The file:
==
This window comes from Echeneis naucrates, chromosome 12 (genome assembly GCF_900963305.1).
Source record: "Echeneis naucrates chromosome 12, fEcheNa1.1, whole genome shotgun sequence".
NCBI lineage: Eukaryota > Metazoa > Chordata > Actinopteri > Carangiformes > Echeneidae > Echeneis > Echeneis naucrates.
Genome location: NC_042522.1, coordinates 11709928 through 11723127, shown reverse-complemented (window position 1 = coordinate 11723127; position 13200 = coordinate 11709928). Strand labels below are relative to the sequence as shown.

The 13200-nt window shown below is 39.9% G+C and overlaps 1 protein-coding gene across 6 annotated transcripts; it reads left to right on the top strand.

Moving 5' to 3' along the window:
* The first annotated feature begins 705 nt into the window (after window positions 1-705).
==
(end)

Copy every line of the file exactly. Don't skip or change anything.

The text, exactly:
This window comes from Echeneis naucrates, chromosome 12 (genome assembly GCF_900963305.1).
Source record: "Echeneis naucrates chromosome 12, fEcheNa1.1, whole genome shotgun sequence".
NCBI lineage: Eukaryota > Metazoa > Chordata > Actinopteri > Carangiformes > Echeneidae > Echeneis > Echeneis naucrates.
Genome location: NC_042522.1, coordinates 11709928 through 11723127, shown reverse-complemented (window position 1 = coordinate 11723127; position 13200 = coordinate 11709928). Strand labels below are relative to the sequence as shown.

The 13200-nt window shown below is 39.9% G+C and overlaps 1 protein-coding gene across 6 annotated transcripts; it reads left to right on the top strand.

Moving 5' to 3' along the window:
* The first annotated feature begins 705 nt into the window (after window positions 1-705).